His wife was with him on his last day of treatment. She talked to me this time instead of looking at the wall while she spoke. She even smiled a little. He cradled his diploma carefully in his lap. We give people a certificate when they finish their last radiotherapy treatment, tangible recognition of what they’ve endured.
“Thank you for taking care of me. Sometimes doctors try to get rid of me because of how I look,” he said, fiddling with the snap-back of his mesh trucker-style hat.
“Well, I guess I can sympathize. Sometimes people don’t have much use for me because of the way I look, too,” I told him honestly.
“Yeah, when my wife and I first met you, we wondered what we were getting into.” He laughed and I laughed with him, remembering the furrowed brows. She looked a little embarrassed but smiled shyly. “We thought about changing doctors. I’m sorry about that. We just haven’t known anybody like you before. I’m really, really glad I stayed.”
“Well I’m glad I’ve made it worth the try. We’re all learning as we go aren’t we?”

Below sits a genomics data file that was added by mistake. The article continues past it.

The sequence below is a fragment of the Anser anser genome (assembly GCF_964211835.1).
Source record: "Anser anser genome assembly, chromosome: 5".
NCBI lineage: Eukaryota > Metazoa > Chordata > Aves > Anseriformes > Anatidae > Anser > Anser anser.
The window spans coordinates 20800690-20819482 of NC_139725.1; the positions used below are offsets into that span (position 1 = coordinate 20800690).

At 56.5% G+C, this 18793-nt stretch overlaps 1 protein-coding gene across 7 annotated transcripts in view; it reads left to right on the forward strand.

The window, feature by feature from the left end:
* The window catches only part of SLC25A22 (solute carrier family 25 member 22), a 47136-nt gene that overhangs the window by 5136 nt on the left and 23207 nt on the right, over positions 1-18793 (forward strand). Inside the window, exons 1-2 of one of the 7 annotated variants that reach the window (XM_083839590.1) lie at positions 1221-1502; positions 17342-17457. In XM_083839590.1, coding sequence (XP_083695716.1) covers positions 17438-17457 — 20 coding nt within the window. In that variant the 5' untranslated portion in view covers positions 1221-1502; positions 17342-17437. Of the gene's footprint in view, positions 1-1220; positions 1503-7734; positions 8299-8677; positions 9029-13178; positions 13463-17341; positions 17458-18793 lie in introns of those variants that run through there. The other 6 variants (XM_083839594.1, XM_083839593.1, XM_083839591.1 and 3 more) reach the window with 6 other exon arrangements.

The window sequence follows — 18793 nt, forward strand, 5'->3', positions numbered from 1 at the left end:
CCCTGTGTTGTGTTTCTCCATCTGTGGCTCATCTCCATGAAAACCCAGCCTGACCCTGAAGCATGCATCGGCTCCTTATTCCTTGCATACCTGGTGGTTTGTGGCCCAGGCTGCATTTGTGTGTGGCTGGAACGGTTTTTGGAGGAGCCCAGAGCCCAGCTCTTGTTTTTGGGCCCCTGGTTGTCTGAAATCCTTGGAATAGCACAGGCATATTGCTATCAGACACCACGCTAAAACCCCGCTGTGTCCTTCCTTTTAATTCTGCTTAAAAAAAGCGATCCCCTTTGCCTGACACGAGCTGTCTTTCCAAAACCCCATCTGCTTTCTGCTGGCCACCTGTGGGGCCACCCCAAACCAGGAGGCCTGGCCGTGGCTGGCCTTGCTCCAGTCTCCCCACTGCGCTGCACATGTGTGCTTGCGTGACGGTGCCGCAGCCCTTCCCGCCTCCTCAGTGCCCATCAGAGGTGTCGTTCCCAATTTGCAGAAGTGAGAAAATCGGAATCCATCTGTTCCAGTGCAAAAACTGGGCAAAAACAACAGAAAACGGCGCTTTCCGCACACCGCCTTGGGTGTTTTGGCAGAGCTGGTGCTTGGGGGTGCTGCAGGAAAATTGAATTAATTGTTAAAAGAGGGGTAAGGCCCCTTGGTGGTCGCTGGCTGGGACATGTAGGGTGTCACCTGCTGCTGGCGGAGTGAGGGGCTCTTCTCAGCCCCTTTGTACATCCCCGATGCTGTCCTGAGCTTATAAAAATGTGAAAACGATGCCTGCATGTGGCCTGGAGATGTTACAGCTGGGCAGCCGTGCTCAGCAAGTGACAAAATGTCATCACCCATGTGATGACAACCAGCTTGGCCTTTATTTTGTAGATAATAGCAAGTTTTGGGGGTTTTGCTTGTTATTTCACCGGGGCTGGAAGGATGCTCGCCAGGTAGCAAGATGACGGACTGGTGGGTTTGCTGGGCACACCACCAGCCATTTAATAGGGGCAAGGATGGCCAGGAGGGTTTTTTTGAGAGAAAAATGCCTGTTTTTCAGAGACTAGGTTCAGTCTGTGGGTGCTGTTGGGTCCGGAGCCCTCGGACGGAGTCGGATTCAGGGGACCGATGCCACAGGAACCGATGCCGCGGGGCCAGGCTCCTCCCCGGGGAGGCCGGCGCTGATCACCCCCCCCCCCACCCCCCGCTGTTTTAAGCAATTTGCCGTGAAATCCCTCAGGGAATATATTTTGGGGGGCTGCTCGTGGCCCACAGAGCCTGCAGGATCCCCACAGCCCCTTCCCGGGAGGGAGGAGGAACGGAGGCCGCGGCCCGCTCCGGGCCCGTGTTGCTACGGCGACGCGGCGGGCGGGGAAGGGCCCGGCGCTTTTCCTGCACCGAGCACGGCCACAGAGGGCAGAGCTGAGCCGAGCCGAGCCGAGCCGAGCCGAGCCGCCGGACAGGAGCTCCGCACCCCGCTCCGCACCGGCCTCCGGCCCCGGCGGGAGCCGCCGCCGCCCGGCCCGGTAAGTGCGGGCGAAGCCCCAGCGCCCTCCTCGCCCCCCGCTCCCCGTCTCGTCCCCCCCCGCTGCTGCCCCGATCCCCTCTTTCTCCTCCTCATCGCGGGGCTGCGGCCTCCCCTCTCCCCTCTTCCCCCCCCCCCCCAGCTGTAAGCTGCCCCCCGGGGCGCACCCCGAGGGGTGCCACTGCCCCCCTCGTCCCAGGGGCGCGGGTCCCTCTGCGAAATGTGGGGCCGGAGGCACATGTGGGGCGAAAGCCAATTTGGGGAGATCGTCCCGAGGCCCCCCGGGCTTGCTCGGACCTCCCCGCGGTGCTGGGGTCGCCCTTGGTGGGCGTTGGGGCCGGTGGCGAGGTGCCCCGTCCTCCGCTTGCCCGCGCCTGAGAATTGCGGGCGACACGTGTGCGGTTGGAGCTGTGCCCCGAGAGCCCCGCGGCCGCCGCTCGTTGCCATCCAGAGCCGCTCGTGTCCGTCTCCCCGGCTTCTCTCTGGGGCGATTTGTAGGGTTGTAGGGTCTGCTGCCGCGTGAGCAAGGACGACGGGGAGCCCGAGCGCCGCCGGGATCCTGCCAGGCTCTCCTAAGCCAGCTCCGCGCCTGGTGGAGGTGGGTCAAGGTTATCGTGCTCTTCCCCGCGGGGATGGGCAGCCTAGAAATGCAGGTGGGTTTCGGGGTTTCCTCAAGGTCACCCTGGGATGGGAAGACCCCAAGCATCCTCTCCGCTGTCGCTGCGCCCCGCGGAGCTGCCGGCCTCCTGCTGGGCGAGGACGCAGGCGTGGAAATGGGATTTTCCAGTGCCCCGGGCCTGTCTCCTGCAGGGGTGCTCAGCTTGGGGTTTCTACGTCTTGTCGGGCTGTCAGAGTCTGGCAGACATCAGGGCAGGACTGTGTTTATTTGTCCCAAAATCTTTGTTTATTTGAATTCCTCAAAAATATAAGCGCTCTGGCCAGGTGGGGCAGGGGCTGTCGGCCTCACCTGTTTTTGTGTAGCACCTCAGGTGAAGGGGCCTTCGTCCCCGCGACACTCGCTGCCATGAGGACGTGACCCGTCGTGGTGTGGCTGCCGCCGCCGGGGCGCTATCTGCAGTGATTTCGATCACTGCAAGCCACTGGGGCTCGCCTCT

“Yeah,” he said. “I’ll tell you, this cancer’s been good for one thing. I understand a lot more what’s important in life. There’s so much I can leave alone now. I feel like one of those great old guys who love their gardens and their grandkids. And really they love people, too. Everybody. They just laugh at the rest of us running around worrying about who deserves a nice car. Or who should get to be the head of the parent teacher association. They’re happy just so long as people act right.”
“Well, I’ll hope that rubs off on me,” I said. “Maybe I can get a little ahead of the usual schedule in figuring that out, because of you. I appreciate your talking to me about it.”
“I appreciate you,” he said, one arm out in the offer of a hug but holding back a little, prepared for rejection of his kindness.
I took him up on it.
DISCLOSURE: Dr. Hitchcock reported no conflicts of interest.
Dr. Hitchcock is Assistant Professor in the Department of Radiation Oncology at the University of Florida, Gainesville, Florida.
Originally published in the Journal of Clinical Oncology © 2020. American Society of Clinical Oncology. All rights reserved.